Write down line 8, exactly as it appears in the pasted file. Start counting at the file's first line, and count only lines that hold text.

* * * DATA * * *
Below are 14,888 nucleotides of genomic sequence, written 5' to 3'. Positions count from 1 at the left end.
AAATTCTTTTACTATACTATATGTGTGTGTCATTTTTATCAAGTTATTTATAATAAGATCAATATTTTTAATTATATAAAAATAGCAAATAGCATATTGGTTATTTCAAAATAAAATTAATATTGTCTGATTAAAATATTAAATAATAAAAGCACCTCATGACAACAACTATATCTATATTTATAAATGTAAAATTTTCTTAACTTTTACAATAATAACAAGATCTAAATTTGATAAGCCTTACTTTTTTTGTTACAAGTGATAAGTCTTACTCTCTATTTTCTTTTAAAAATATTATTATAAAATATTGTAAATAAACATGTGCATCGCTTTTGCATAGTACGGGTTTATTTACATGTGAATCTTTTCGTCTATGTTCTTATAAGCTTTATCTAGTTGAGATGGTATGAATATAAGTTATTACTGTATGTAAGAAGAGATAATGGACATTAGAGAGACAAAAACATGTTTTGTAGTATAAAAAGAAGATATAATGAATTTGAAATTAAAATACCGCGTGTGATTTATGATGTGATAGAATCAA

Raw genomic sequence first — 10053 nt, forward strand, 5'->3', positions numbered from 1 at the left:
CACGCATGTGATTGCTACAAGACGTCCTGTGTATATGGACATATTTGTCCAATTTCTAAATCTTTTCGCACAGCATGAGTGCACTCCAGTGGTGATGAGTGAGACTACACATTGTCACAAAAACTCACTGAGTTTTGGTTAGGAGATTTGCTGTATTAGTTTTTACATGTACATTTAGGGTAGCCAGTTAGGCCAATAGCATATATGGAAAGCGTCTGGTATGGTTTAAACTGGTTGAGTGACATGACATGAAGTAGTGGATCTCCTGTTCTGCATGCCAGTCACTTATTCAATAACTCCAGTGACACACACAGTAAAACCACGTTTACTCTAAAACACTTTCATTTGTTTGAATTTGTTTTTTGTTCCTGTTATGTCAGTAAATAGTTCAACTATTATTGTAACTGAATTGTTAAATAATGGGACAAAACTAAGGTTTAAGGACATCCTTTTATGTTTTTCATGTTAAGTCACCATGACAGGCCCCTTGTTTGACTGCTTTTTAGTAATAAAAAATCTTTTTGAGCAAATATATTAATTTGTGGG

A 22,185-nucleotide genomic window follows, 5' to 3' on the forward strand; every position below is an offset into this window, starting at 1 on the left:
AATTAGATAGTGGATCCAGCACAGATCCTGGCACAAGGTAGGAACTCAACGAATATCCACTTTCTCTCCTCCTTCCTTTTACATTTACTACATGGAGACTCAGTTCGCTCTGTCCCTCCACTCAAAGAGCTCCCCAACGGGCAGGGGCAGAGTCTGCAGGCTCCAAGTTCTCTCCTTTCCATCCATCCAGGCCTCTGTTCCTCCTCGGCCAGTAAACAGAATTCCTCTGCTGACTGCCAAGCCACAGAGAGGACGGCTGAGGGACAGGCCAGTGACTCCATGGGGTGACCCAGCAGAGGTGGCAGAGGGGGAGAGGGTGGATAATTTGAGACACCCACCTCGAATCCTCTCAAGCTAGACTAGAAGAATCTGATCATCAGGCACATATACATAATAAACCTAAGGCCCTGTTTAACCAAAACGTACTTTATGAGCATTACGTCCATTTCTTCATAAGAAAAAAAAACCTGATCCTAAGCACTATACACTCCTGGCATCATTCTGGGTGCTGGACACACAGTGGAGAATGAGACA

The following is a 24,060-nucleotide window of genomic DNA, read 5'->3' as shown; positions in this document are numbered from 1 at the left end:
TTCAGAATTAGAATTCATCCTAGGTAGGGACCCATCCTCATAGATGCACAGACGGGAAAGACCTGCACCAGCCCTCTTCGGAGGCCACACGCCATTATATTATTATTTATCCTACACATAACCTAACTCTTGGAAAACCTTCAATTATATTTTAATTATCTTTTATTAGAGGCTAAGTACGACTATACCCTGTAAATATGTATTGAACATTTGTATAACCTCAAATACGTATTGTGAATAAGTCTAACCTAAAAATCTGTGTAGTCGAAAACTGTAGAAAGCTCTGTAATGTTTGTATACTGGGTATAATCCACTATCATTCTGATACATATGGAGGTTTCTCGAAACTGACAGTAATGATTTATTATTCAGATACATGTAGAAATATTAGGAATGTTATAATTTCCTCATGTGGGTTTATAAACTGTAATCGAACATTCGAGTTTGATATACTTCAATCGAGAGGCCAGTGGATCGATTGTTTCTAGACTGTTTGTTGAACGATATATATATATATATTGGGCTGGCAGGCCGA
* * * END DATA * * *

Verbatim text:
TTCAGAATTAGAATTCATCCTAGGTAGGGACCCATCCTCATAGATGCACAGACGGGAAAGACCTGCACCAGCCCTCTTCGGAGGCCACACGCCATTATATTATTATTTATCCTACACATAACCTAACTCTTGGAAAACCTTCAATTATATTTTAATTATCTTTTATTAGAGGCTAAGTACGACTATACCCTGTAAATATGTATTGAACATTTGTATAACCTCAAATACGTATTGTGAATAAGTCTAACCTAAAAATCTGTGTAGTCGAAAACTGTAGAAAGCTCTGTAATGTTTGTATACTGGGTATAATCCACTATCATTCTGATACATATGGAGGTTTCTCGAAACTGACAGTAATGATTTATTATTCAGATACATGTAGAAATATTAGGAATGTTATAATTTCCTCATGTGGGTTTATAAACTGTAATCGAACATTCGAGTTTGATATACTTCAATCGAGAGGCCAGTGGATCGATTGTTTCTAGACTGTTTGTTGAACGATATATATATATATATTGGGCTGGCAGGCCGA